Why had no-one ever …

Today’s writing prompt and my response.

Day six and the last of this week’s challenge. The story starts here.
Why had no-one ever mentioned Mum’s twin?

Dirk and Hilary talked late into the night. Dirk didn’t understand why the police or any other authorities, hadn’t become involved, or why the press hadn’t turned up.

‘I guess no one knows, with no one leaving or arriving.’

‘Except me, and that was only through sheer dogged persistence.’ Dirk grimaced and Hilary laughed.

Her laughter nagged at him. There was something about her – the way she moved her hands, certain expressions, which reminded him of someone. He couldn’t think who, and in any case, there were more important things to think about.

‘I’d like to go back tomorrow,’ Hilary said. ‘Go to my house and see what’s been going on.’ She looked at Dirk. ‘You don’t have to get involved. You can drop me off and go home, wherever home is.’

Dirk found the idea tempting, but he also felt protective towards Hilary, having rescued her. ‘Let’s see in the morning. I’m bushed, need some sleep.’

The morning brought sunshine, and a surprise. Their hostess, who had put away her snootiness once Hilary was cleaned up, greeted them at breakfast with a smile.

She poured coffees for them, asking, ‘Have you been outside yet?’

Dirk’s heart gave a leap. ‘You mean …?’

‘Yes. The boot has gone, and The Boot is back. Welcome!

Large country hotel

‘It’s over?’ Hilary was already out of her chair and heading to the front door. Dirk followed.

Outside, they discovered a large, olde worlde, ivy-clad hotel, with a gravelled drive, sprawling neat gardens, and a large sign bearing the name and a picture of … Dirk blinked.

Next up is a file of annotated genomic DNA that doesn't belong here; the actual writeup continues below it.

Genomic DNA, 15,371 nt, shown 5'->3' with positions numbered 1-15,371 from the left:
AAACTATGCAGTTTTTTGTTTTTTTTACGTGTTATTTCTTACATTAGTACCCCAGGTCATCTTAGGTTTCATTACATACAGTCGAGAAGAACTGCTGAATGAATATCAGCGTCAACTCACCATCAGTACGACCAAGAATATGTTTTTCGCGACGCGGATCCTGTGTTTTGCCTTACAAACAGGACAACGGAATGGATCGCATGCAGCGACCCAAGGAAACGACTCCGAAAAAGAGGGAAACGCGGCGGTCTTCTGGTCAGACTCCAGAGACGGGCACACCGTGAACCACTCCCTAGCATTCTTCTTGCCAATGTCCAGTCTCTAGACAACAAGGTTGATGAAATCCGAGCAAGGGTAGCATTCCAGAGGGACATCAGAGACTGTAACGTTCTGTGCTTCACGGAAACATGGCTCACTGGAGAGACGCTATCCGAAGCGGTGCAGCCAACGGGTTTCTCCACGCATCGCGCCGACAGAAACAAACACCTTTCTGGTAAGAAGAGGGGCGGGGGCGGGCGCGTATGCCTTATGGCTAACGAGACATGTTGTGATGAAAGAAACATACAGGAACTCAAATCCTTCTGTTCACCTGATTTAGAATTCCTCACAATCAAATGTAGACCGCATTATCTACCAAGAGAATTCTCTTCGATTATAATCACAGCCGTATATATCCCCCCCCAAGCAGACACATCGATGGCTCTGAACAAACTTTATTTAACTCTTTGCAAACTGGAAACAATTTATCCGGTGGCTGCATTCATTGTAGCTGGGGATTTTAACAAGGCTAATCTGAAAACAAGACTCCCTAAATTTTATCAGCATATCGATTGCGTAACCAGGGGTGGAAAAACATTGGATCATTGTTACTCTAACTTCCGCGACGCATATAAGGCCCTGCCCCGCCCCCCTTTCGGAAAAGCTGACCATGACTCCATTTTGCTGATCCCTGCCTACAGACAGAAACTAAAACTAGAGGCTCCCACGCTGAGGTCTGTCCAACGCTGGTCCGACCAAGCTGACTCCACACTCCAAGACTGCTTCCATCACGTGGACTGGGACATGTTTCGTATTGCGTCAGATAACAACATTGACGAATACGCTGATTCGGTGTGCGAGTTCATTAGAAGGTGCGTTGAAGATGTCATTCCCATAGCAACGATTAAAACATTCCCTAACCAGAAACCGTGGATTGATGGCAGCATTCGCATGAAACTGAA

‘Yes,’ Hilary said.

The sign’s image was that of the boot they had seen when they arrived.

‘Whatever it is, or hopefully was, that caused all this, it preys on people’s minds.’ She clasped her hands – another gesture which sent vague recognition waves through Dirk’s mind. ‘Quick breakfast and then back to town?’

On the drive back, Dirk tuned the car radio to the local news, where Landharwich was the only topic. According to reporters, the whole town had suffered a kind of Rip van Winkle effect, with people waking up to find themselves in street doorways rather than their beds, and not remembering anything at all.

‘You remember,’ Dirk said.

Hilary hmmmd. ‘Perhaps you got me out in time.’

How this had happened was beyond anyone’s knowledge, although a variety of theories -primarily aliens and/or government mass drug experiments – were mooted and ‘specialists’ were already digging for evidence.

Dirk recalled Google’s insistence that he turn around as soon as was convenient. Google knew, and he was sure someone would ask it at some point.

Hilary directed Dirk to her house. She got out of the car, pointed to the windows, grinned. ‘The curtains are open. It’s a start.’

The house was also locked. Using a spare, hidden key, Hilary let Dirk in. He was happy to stay with her as she explored each room …

‘Hilary!’ Dirk stared at a photo on the living room fire’s mantelpiece. ‘Why do you have a photo of my mother? Where did you get it from?’

Hilary frowned. ‘That’s my mother.’ She picked up the photo. ‘Does she look like yours?’

‘Not look like, she’s identical, they could be twins.’